(CBS News) MOORE, Okla. -- Moore, Okla., reached a milestone Friday in its recovery from the devastating tornado back in May. School opened for the first time since the twister tore through the city, killing 24 people, many of them students at an elementary school.
Jennifer Doan used her body to protect her students as the tornado bore down on Plaza Towers Elementary in May. / CBS News
There is a memorial now where the school once stood; the surviving students are attending class at a junior high.
"The first thing that comes to mind is the final seconds -- when we knew it was coming," says Jennifer Doan, who huddled in the hallway with 11 third-graders.
Seven were killed by the tornado.
Doan says she still has flashbacks.
"The flashbacks are mainly darkness," she says. "Darkness and crying."
Jennifer Doan is pulled out from under tornado debris at the Plaza Towers School in Moore, Okla., Monday, May 20, 2013. / AP Photo Sue Ogrocki
We first met Doan hours after she was pulled from the rubble. Her sternum and spine were fractured.
"I looked up at that door, and I put my head down and it just hit," she said at the time.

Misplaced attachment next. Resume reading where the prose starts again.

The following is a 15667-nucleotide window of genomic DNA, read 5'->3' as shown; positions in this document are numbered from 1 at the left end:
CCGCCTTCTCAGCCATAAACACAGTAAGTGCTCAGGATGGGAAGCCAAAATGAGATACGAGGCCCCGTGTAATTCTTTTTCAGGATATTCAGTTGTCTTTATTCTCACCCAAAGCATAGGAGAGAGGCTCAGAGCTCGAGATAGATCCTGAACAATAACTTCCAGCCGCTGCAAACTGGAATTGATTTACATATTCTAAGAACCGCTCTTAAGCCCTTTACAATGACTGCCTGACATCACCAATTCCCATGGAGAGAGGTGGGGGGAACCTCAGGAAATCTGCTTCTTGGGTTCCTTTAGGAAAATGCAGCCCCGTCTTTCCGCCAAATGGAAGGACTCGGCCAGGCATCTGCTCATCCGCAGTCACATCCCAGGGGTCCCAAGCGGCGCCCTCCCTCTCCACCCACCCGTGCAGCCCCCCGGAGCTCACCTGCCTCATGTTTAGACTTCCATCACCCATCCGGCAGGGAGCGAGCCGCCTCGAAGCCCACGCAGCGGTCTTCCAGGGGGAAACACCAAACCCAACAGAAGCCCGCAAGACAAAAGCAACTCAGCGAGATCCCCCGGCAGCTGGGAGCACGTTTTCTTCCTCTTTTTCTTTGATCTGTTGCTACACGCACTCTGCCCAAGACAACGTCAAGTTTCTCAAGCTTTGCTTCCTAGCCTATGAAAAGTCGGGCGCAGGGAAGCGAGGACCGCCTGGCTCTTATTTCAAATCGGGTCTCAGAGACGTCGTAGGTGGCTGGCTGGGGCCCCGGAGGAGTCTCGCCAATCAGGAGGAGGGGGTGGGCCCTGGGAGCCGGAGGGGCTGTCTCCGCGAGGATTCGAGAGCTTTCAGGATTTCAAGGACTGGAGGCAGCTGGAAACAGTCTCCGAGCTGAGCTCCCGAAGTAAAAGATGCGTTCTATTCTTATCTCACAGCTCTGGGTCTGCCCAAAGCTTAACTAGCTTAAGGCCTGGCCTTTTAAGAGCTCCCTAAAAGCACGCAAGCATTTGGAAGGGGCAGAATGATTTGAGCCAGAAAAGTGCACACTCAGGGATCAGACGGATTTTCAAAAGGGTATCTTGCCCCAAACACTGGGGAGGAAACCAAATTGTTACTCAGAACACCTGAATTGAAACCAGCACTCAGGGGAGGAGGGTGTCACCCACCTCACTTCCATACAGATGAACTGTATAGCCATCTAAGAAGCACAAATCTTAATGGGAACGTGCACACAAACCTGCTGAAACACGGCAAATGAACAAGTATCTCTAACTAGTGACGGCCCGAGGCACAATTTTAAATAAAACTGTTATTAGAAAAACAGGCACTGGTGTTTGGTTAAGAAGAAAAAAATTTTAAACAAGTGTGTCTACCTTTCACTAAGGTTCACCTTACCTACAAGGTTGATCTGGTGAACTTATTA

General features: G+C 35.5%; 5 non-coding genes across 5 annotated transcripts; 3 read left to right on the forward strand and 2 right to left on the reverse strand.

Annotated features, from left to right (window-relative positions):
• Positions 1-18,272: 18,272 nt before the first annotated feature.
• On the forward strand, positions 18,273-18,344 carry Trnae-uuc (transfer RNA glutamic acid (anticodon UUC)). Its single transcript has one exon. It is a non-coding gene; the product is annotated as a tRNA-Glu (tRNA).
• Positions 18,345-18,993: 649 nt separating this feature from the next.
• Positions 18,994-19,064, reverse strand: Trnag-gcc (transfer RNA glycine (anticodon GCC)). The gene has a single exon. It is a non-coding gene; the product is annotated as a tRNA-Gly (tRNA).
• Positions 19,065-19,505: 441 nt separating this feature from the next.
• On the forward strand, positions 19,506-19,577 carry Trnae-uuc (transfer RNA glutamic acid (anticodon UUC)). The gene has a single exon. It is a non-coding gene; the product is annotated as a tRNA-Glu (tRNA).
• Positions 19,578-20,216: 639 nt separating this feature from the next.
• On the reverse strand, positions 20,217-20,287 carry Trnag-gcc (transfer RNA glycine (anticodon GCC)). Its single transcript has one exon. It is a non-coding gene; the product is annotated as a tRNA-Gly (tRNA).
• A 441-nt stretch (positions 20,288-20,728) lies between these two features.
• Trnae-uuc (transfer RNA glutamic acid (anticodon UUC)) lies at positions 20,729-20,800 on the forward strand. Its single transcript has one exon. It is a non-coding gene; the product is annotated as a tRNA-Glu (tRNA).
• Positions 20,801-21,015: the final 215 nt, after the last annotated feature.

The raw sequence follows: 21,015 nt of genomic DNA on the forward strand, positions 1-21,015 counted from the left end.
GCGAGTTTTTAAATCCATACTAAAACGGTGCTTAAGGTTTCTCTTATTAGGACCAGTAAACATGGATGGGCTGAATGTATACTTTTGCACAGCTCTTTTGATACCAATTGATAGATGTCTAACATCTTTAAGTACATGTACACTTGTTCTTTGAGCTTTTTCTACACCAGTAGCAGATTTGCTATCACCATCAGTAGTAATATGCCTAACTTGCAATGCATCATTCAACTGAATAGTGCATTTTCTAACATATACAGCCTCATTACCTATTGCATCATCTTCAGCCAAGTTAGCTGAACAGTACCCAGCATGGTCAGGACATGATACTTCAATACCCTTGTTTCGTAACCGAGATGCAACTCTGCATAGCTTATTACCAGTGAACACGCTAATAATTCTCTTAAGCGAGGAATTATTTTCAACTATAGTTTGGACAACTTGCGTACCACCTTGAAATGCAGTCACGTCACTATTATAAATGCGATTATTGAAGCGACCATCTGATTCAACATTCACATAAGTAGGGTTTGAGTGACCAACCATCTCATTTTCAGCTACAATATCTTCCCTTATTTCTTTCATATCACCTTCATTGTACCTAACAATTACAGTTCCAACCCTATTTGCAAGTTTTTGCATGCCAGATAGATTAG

Doan said she remembered using her body to cover some of her students.
"I put my arms around two of them," she said.
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"It hasn't been three months yet, so it's still pretty fresh for me," Doan says.
Watch: Inside Plaza Towers Elementary following devastating tornado, below.
"I'm not ready in any sense," she says, of going back to teaching. "Me not being able to come back makes me feel like I'm abandoning them almost. I mean, I ask myself all the time, what i could have done or why didn't we do this?"
Two of the students she was able to protect: 10-year-old Xavier and 9-year-old Kai.
Asked if she thinks the start of school will allow the students to find more closure, as well, Doan says, "I hope so, I really hope so."
Watch: Injured Okla. teacher Jennifer Doan says, "I wish I could have done more," below.
She hopes to move forward, too. A big step begins with a little boy she is expecting in January.
Doan agrees it's a miracle the baby lived through the disaster.
"It's probably why I'm having such a hard time coming up with a name -- just nothing seems quite special enough, I guess," she says.
Doctors say Doan should be ready to teach by next year -- in the new school built to replace the one destroyed.
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